C-segment- Looks aside, Civic is the class leader here too, and hopefully they will bring some sanity back with a mid model refresh. Focus is due for a re-do but again I’m not seeing a big strike back from them. Corolla is like plain white rice.

      C-segment CUV- CR-V is all new and seems to have moved the game forward a step with regards to refinement. Barring maybe Kia I think everyone will be playing catch up.

      D-segment- Accord is still competitive despite being old… next Camry poses a threat, but this segment is shrinking anyway. Not worth betting the house on.

      Etc. Honda’s either the best or doing OK in every segment, with room for easy improvement. I don’t think the growth will come at the expense of a big player like Toyota or even Ford; it’s going to be at the expense of middle of the road players like VW, Mazda and Nissan.

    • 0 avatar
      APaGttH

      Well, is Honda hurting Toyota now? Because the outlooks from the two companies are very different, and Toyota just euthanized one of their divisions.

      On the other hand, Honda’s mismanagement of Acura is almost as bad as GM’s mismanagement of Cadillac – almost.

  • avatar
    FreedMike

    Not surprising. The lineup is good from top to bottom.

    • 0 avatar
      slavuta

      “good” but not “very good”. Too many CVTs. Pilot and Odyssey – 2 minivans, one with sliding doors, lowered to the ground

      • 0 avatar
        FreedMike

        I used to hate on CVTs too, but like anything else, I’ve found there’s a right way and a wrong way to execute one.

        The wrong way is to mate a CVT with a low-power, low-torque engine. The net result will be that awful, hamster-on-a-wheel feel that people hate CVTs for. Examples: Honda Fit, Nissan Sentra, last-gen Civic, current Corolla. All awful to drive.

        But when you mate it to a decent engine, the setup is more than livable. I came very close to buying a base Civic LX with one a few months back, and it’s a vast improvement over the last-gen Civic’s setup. The extra power in the new model makes a big difference.

        • 0 avatar
          slavuta

          I drove CVT Accord when they just came out. I felt that it takes some time to get goin’ off the line, even if some reporters write that “this is best CVT in town”. I tried Nissan Juke – cvt+turbo=large delay, it was bad. and I love fast response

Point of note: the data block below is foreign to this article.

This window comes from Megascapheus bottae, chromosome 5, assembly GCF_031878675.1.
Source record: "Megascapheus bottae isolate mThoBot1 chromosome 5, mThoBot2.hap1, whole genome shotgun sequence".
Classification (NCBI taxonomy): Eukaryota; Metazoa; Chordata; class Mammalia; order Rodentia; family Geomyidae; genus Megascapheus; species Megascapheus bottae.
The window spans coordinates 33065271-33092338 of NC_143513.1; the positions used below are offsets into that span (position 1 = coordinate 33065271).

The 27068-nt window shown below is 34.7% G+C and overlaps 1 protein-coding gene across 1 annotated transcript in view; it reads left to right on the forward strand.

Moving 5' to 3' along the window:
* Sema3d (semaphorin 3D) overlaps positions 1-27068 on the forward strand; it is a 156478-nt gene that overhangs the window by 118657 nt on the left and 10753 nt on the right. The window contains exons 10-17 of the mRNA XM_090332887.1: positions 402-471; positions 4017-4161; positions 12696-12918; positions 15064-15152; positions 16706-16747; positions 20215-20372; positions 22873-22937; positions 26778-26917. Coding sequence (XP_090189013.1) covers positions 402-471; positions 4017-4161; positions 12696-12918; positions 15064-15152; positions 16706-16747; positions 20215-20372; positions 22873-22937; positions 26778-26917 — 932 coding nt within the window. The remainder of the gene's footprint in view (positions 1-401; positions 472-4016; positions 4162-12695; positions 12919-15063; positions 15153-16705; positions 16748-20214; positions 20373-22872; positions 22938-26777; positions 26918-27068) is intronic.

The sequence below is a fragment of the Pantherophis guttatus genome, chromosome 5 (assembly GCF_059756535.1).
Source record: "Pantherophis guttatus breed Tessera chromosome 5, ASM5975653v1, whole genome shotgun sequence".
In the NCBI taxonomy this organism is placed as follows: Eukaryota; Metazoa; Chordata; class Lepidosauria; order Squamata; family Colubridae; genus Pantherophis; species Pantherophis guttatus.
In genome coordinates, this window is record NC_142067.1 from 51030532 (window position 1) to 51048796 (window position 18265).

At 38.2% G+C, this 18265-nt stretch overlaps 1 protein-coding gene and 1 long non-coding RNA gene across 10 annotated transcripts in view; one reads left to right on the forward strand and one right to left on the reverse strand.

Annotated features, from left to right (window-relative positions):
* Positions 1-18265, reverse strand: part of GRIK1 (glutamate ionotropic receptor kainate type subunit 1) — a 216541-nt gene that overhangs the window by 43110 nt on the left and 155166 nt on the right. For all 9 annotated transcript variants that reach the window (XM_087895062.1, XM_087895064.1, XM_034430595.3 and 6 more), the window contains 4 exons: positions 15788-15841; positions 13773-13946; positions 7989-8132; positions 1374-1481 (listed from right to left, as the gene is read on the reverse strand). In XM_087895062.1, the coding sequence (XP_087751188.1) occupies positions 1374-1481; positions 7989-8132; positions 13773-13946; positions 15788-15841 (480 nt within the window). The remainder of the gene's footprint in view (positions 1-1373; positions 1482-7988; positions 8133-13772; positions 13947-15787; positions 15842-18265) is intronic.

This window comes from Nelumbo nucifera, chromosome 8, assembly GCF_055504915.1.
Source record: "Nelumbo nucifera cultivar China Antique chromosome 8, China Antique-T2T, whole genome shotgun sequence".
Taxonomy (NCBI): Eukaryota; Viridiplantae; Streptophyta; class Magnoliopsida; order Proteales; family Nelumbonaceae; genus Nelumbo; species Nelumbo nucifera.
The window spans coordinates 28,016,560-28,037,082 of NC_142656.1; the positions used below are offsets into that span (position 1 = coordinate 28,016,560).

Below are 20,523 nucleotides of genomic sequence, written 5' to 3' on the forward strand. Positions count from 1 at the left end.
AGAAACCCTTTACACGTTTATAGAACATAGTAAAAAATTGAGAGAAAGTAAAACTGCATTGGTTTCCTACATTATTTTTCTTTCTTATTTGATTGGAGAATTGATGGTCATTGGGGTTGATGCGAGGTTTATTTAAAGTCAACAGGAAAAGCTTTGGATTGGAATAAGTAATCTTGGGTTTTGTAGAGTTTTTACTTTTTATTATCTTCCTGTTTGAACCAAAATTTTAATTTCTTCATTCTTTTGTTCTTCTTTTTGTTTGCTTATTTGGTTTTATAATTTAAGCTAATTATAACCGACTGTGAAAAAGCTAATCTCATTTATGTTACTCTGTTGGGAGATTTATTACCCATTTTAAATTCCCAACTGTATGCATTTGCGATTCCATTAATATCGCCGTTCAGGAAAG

• 0 avatar
            30-mile fetch

            If you look at acceleration stats, you’re not wrong–0-30 mph times for the Accord and Altima CVTs are slower than for the Camry 6spd even though they start to pull ahead by 40. It feels like they don’t start out with as low a ratio. They feel much more responsive on the move, though, switching to a lower ratio more quickly than most geared automatics can downshift.

        • 0 avatar
          George B

          The Accord sedan K24 and CVT combo is well suited to stop and go suburban commutes for me. Keeps engine rpm low for good fuel economy with the ability to adjust transmission ratio rapidly and smoothly when needed.

      • 0 avatar
        sportyaccordy

        After driving both the Fit and Accord 2.4T, I’m still not a CVT enthusiast, but I don’t quite mind them. Truthfully, they are no worse than a regular automatic…the Fit I drove would have been no better with a conventional box, and the Accord I drove was great in spite of the CVT. It’s not like anything in this class is getting the DCT out of a GT3 or anything, even Ford’s DCTs are pretty bad.

    • 0 avatar
      Kyree S. Williams

      Agreed. I think Honda’s lineup is better than it’s been at any other time in the last 20 years. However, I do wish they’d knock it out with their dorky alloy-wheel designs…

    • 0 avatar
      syncro87

      I used to hate CVTs. Our 2014 Civic with CVT is fairly miserable as far as the powertrain goes. However, my wife’s ’16 with the turbo engine and improved CVT is light years better. I don’t mind the transmission in that car much at all. It is pretty invisible in the new-gen Civic, at least when paired with the turbo powerplant.

      I’ve driven some miserable CVT cars. The Sentra I drove a year or so ago comes to mind.

      The ’16 Civic is definitely very good to excellent. Better than “good”, even with the CVT. I can’t speak to the current Odyssey or Pilot, have not driven them.

      Speaking of DCT transmissions, my friend had a diesel Jetta with the dual clutch trans. It imploded ever so slightly out of warranty. VW told him to pound sand. He went from a VW guy who had owned many of them to a Japanese car owner in short order. I think the bill was somewhere around $4-5k to repair the Jetta. I’m guessing CVTs aren’t any cheaper to repair/replace. But I trust the Asians with transmissions over the long haul more than I do anything out of Wolfsburg (Puebla).

      • 0 avatar
        FreedMike

        No substitute for torque and HP.

      • 0 avatar
        stuki

        CVTs and tiny turbo engines are a match made in heaven. Either one is sufficiently inherently laggy so one gets to blame the other for the inevitable Novocaine infusion. While the infinite ratios of the CVT allows ECU programmers maximum freedom, to keep the turbo engine in it’s ideal state, for whatever they decide ideal is. The more experience makes get with this combo, the better it will get.